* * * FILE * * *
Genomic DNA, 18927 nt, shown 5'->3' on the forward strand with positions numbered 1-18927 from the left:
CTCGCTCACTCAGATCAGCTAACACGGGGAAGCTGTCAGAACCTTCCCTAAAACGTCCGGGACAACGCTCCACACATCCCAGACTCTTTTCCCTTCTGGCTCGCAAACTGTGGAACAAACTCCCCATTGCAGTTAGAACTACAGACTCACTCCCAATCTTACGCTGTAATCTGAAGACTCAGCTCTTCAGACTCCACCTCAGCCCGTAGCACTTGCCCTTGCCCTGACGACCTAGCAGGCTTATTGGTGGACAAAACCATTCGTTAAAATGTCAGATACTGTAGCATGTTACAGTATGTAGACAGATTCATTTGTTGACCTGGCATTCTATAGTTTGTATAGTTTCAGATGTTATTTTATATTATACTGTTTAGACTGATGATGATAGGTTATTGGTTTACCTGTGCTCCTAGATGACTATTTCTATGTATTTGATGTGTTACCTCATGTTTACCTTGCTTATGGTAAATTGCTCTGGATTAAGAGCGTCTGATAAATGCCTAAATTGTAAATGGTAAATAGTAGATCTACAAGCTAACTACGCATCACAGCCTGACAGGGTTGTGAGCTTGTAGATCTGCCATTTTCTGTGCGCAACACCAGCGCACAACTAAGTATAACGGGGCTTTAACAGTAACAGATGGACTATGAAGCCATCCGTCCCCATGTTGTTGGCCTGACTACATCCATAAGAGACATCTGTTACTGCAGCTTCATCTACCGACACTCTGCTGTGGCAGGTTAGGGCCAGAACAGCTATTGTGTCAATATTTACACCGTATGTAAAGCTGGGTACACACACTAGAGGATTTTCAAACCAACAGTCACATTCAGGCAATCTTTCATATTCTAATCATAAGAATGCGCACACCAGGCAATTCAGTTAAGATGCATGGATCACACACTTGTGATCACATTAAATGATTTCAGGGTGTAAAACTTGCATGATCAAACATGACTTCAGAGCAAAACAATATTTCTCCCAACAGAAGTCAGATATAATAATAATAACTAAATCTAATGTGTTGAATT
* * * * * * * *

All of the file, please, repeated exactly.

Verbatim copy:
Genomic DNA, 18927 nt, shown 5'->3' on the forward strand with positions numbered 1-18927 from the left:
CTCGCTCACTCAGATCAGCTAACACGGGGAAGCTGTCAGAACCTTCCCTAAAACGTCCGGGACAACGCTCCACACATCCCAGACTCTTTTCCCTTCTGGCTCGCAAACTGTGGAACAAACTCCCCATTGCAGTTAGAACTACAGACTCACTCCCAATCTTACGCTGTAATCTGAAGACTCAGCTCTTCAGACTCCACCTCAGCCCGTAGCACTTGCCCTTGCCCTGACGACCTAGCAGGCTTATTGGTGGACAAAACCATTCGTTAAAATGTCAGATACTGTAGCATGTTACAGTATGTAGACAGATTCATTTGTTGACCTGGCATTCTATAGTTTGTATAGTTTCAGATGTTATTTTATATTATACTGTTTAGACTGATGATGATAGGTTATTGGTTTACCTGTGCTCCTAGATGACTATTTCTATGTATTTGATGTGTTACCTCATGTTTACCTTGCTTATGGTAAATTGCTCTGGATTAAGAGCGTCTGATAAATGCCTAAATTGTAAATGGTAAATAGTAGATCTACAAGCTAACTACGCATCACAGCCTGACAGGGTTGTGAGCTTGTAGATCTGCCATTTTCTGTGCGCAACACCAGCGCACAACTAAGTATAACGGGGCTTTAACAGTAACAGATGGACTATGAAGCCATCCGTCCCCATGTTGTTGGCCTGACTACATCCATAAGAGACATCTGTTACTGCAGCTTCATCTACCGACACTCTGCTGTGGCAGGTTAGGGCCAGAACAGCTATTGTGTCAATATTTACACCGTATGTAAAGCTGGGTACACACACTAGAGGATTTTCAAACCAACAGTCACATTCAGGCAATCTTTCATATTCTAATCATAAGAATGCGCACACCAGGCAATTCAGTTAAGATGCATGGATCACACACTTGTGATCACATTAAATGATTTCAGGGTGTAAAACTTGCATGATCAAACATGACTTCAGAGCAAAACAATATTTCTCCCAACAGAAGTCAGATATAATAATAATAACTAAATCTAATGTGTTGAATT